Security forces complicit in killing

Some of the key points raised in Desmond de Silva’s 500-page report:

* Propaganda circulated by the sec-urity service legitimised Mr Finucane as a target. Having wrongly painted him as an IRA figure, Mr de Silva said there was an even greater obligation on the security service to take action on any threat intelligence received.

* Four weeks prior to the murder, then permanent under-secretary at the home office, Douglas Hogg, on the basis of an unsubstantiated police briefing, told Britain’s House of Commons some solicitors in the North were unduly sympathetic to the cause of the IRA. Mr de Silva said in the violent context of 1989, loyalists picked up on his comments and there are grounds to believe those comments unwittingly increased the vulnerability of solicitors such as Mr Finucane.

* One or more police officers suggested Mr Finucane as a potential target to a loyalist paramilitary.

* There were failures to act on previous threats to Mr Finucane.

* RUC action to disrupt the UDA gang in the years prior to it killing Mr Finucane was “grossly inadequate”.

* Inadequacy of the RUC’s investigation of the crime included the failure to retrieve a gun used in the murder that had been passed to a state agent in the UDA, William Stobie. Mr de Silva said use of intelligence provided by Stobie could have prevented the murder. He was killed by loyalists in 2001.

* There were failures in the handling of agent Brian Nelson, who was recruited by the army’s force research unit (FRU) to infiltrate the UDA. He became an intelligence gatherer for the UDA.

* There were serious concerns about Nelson’s suitability, with a claim he was motivated by a desire to see republican targets killed and was prepared to withhold information if he felt he was carrying out justifiable targeting. He did not inform FRU of the plan to murder Mr Finucane. It said the army must, however, take a “degree of responsibility”, as he was acting in a position equivalent to an ministry of defence worker.

* There were just three cases in which security forces took action on the intelligence he provided to frustrate UDA attacks. Mr de Silva said steps were often not taken to protect those considered a thorn in the side of the security forces. He was particularly critical of the response of RUC special branch.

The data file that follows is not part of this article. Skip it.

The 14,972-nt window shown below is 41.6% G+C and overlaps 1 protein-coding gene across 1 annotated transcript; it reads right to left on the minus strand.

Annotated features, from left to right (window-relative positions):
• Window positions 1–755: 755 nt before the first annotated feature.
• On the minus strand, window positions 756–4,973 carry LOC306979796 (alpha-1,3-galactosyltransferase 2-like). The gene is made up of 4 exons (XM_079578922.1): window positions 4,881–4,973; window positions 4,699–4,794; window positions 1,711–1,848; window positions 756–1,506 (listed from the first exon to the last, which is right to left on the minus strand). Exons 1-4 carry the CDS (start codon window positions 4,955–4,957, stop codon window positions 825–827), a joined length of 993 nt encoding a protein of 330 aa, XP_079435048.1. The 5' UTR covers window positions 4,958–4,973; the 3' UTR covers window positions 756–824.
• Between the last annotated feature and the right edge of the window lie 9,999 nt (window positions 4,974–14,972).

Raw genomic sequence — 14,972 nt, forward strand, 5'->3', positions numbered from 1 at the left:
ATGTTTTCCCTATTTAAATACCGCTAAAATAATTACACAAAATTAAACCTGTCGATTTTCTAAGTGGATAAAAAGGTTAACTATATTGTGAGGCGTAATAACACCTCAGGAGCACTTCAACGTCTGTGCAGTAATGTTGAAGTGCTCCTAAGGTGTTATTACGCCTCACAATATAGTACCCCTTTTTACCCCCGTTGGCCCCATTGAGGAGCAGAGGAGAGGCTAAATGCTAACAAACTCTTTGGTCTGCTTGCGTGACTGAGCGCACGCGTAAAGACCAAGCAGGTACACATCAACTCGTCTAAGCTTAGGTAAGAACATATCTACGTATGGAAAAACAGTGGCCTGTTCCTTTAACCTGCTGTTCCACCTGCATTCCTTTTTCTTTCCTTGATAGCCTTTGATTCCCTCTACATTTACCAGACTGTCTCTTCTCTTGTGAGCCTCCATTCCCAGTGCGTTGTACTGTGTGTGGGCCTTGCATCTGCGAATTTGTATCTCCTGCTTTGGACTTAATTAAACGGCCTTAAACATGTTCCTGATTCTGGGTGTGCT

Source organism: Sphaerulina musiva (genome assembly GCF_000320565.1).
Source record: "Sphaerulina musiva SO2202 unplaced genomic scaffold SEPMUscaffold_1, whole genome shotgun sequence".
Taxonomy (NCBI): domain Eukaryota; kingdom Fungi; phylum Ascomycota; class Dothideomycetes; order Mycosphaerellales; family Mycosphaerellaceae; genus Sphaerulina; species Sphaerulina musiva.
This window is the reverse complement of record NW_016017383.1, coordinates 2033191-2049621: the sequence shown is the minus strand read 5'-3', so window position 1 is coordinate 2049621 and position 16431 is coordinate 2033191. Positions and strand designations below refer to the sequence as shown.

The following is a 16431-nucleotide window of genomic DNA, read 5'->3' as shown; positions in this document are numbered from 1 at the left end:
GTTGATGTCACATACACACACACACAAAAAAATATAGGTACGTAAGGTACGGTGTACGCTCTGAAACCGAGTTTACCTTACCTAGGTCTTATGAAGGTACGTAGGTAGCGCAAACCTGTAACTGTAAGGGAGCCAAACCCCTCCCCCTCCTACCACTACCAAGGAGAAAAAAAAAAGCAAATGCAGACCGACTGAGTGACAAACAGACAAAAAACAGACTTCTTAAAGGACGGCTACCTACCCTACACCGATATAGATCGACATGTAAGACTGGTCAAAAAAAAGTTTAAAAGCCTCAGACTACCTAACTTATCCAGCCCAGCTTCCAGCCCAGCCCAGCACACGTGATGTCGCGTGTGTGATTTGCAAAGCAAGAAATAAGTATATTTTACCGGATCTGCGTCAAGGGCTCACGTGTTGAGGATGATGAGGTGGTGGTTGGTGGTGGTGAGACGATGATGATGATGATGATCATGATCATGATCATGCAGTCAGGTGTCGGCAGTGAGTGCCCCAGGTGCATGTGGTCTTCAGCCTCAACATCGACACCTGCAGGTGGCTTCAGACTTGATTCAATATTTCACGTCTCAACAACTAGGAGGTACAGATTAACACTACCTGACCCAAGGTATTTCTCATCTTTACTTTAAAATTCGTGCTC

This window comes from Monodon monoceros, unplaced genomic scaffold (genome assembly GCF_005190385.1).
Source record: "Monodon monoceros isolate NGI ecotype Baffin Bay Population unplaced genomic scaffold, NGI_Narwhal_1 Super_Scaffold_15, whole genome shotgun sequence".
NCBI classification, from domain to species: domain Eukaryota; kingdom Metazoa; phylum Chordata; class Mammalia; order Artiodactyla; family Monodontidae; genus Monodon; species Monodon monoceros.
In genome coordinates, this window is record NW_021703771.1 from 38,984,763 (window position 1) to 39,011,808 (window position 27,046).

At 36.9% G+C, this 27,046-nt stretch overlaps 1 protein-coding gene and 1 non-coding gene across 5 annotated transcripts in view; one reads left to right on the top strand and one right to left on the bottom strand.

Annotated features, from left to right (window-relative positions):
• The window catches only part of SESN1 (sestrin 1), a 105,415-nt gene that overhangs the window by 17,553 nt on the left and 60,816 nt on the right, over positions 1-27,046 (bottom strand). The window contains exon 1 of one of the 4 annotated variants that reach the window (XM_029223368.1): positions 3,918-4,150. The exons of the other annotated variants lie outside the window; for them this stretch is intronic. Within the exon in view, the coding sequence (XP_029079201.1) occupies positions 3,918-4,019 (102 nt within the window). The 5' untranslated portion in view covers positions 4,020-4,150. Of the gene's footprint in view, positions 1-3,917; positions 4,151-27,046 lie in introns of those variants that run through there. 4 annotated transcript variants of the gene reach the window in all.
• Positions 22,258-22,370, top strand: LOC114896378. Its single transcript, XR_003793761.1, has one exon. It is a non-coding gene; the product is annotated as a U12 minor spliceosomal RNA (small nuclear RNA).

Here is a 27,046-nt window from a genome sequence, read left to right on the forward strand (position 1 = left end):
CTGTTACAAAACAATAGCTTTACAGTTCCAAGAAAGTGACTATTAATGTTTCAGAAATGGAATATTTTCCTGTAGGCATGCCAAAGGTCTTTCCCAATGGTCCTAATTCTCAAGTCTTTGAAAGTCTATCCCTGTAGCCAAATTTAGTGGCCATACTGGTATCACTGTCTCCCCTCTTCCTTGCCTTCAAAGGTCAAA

* Mr de Silva said sometimes army handlers’ actions indicated deliberate facilitation of the killing of IRA members. The report said there was a “signal failure” by army command to ensure adequate supervision of Nelson.

* Between 1987 and September 1989 there were 270 leaks from security forces to the UDA in Belfast.

* It was likely that Nelson produced an intelligence report on Mr Finucane that was used by his killers, carried out a reconnaissance operation at his home and gave Ken Barrett and another unnamed loyalist a picture of the solicitor.

* There was a willful and abject failure by successive UK governments to provide the clear policy and legal framework necessary for agent-handling operations to take place effectively and within the law. Agents were being asked to perform a task which could not be achieved effectively lawfully.

* There was no evidence government ministers knew of Nelson’s activity or of the plan to kill Mr Finucane.

* Though suspected of involvement in the murder, Barrett was recruited as a state agent two years later.

* An apparent admission made by Barrett in 1991 to three RUC officers was recorded but the tape “disappeared”. Mr de Silva believes this was a “deliberate act designed to obstruct the investigation into the murder”.

* In the years after the murder, the army provided the UK government with “highly misleading and, in parts, factually inaccurate” advice about the handling of Nelson as the authorities considered whether he should be prosecuted or not. It said senior RUC officers also provided contradictory submissions to the DPP. Nelson was later jailed for five counts of conspiracy to murder. He died in 2003.

More in this section

Lunchtime News Wrap

A lunchtime summary of content highlights on the Irish Examiner website. Delivered at 1pm each day.

Sign up

Our Covid-free newsletter brings together some of the best bits from, as chosen by our editor, direct to your inbox every Monday.

Sign up